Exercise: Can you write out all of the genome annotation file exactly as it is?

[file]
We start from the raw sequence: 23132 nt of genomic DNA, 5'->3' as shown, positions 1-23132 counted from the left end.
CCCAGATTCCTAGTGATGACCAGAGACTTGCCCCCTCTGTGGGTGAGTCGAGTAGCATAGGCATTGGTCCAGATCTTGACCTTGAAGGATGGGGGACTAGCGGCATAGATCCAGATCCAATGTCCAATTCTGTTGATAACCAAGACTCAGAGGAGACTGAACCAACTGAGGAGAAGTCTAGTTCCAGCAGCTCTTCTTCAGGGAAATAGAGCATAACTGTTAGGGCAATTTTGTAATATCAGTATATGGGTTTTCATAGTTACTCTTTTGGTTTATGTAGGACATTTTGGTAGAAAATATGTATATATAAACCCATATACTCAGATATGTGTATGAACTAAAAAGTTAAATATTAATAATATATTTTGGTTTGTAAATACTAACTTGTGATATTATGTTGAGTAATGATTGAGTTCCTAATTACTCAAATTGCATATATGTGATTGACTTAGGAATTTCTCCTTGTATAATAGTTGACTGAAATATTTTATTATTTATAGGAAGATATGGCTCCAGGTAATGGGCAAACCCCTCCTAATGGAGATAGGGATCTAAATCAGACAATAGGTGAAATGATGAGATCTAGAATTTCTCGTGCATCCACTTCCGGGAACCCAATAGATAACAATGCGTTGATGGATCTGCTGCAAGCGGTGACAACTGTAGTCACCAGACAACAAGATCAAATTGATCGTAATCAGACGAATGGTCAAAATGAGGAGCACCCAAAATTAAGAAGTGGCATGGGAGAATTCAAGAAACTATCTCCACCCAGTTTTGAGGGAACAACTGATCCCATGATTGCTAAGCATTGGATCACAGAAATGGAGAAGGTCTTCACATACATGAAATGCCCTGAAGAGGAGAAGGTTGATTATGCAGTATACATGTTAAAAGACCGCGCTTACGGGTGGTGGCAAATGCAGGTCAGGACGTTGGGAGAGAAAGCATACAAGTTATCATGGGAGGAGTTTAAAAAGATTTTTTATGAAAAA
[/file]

We start from the raw sequence: 23132 nt of genomic DNA, 5'->3' as shown, positions 1-23132 counted from the left end.
CCCAGATTCCTAGTGATGACCAGAGACTTGCCCCCTCTGTGGGTGAGTCGAGTAGCATAGGCATTGGTCCAGATCTTGACCTTGAAGGATGGGGGACTAGCGGCATAGATCCAGATCCAATGTCCAATTCTGTTGATAACCAAGACTCAGAGGAGACTGAACCAACTGAGGAGAAGTCTAGTTCCAGCAGCTCTTCTTCAGGGAAATAGAGCATAACTGTTAGGGCAATTTTGTAATATCAGTATATGGGTTTTCATAGTTACTCTTTTGGTTTATGTAGGACATTTTGGTAGAAAATATGTATATATAAACCCATATACTCAGATATGTGTATGAACTAAAAAGTTAAATATTAATAATATATTTTGGTTTGTAAATACTAACTTGTGATATTATGTTGAGTAATGATTGAGTTCCTAATTACTCAAATTGCATATATGTGATTGACTTAGGAATTTCTCCTTGTATAATAGTTGACTGAAATATTTTATTATTTATAGGAAGATATGGCTCCAGGTAATGGGCAAACCCCTCCTAATGGAGATAGGGATCTAAATCAGACAATAGGTGAAATGATGAGATCTAGAATTTCTCGTGCATCCACTTCCGGGAACCCAATAGATAACAATGCGTTGATGGATCTGCTGCAAGCGGTGACAACTGTAGTCACCAGACAACAAGATCAAATTGATCGTAATCAGACGAATGGTCAAAATGAGGAGCACCCAAAATTAAGAAGTGGCATGGGAGAATTCAAGAAACTATCTCCACCCAGTTTTGAGGGAACAACTGATCCCATGATTGCTAAGCATTGGATCACAGAAATGGAGAAGGTCTTCACATACATGAAATGCCCTGAAGAGGAGAAGGTTGATTATGCAGTATACATGTTAAAAGACCGCGCTTACGGGTGGTGGCAAATGCAGGTCAGGACGTTGGGAGAGAAAGCATACAAGTTATCATGGGAGGAGTTTAAAAAGATTTTTTATGAAAAA